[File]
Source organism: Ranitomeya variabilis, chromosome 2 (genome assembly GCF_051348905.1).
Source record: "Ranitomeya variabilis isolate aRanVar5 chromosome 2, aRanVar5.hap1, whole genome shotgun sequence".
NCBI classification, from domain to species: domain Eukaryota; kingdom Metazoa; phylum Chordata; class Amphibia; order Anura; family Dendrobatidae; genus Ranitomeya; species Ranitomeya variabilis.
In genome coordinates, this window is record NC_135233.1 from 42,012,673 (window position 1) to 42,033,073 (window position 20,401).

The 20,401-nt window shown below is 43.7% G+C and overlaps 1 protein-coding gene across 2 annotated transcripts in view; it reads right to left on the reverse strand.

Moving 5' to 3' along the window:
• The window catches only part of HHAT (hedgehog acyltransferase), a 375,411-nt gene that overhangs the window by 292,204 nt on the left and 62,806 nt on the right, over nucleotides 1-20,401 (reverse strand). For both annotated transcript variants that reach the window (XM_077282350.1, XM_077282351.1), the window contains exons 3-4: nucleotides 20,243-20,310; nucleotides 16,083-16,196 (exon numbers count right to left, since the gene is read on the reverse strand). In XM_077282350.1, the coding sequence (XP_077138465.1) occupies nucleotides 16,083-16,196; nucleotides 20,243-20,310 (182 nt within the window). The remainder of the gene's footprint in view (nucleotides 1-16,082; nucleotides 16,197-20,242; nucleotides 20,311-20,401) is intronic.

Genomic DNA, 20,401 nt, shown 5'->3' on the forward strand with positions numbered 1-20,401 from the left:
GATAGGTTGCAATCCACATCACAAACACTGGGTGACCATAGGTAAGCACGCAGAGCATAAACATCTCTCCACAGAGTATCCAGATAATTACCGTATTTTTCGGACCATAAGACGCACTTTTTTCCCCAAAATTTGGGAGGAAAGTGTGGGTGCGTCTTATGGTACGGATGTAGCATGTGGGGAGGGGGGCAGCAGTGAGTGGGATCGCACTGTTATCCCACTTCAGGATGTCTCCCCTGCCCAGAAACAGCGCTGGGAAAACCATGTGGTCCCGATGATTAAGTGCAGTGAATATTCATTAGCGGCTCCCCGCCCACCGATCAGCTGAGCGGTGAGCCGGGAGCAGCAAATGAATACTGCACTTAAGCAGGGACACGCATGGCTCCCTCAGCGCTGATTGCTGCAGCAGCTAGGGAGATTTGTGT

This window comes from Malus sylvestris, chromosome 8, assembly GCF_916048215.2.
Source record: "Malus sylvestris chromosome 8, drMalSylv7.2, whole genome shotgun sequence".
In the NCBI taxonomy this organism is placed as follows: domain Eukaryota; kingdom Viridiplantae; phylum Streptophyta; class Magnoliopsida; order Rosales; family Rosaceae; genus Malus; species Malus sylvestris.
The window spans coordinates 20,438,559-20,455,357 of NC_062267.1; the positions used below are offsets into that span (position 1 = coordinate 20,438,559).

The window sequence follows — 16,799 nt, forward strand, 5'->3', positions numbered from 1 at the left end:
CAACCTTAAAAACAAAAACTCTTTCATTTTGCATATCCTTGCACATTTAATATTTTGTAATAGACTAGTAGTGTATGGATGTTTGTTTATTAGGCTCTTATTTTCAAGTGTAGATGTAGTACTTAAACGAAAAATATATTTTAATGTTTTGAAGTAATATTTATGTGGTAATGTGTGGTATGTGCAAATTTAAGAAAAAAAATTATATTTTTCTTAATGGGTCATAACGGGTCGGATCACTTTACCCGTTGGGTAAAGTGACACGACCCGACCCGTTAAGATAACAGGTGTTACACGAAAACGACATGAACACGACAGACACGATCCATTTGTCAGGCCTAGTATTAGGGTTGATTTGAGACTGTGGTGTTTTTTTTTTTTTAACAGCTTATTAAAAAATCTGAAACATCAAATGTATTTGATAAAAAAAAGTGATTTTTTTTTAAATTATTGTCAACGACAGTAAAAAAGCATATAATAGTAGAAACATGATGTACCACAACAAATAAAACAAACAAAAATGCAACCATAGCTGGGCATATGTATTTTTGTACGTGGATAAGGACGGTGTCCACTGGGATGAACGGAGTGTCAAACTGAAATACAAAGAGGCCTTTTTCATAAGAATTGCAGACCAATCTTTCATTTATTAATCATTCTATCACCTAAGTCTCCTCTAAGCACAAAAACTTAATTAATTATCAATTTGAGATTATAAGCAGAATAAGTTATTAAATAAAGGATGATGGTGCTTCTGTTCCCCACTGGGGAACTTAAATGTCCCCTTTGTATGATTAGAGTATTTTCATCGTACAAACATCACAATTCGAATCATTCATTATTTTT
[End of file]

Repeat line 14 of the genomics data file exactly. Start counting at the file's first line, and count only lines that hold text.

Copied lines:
The window sequence follows — 16,799 nt, forward strand, 5'->3', positions numbered from 1 at the left end: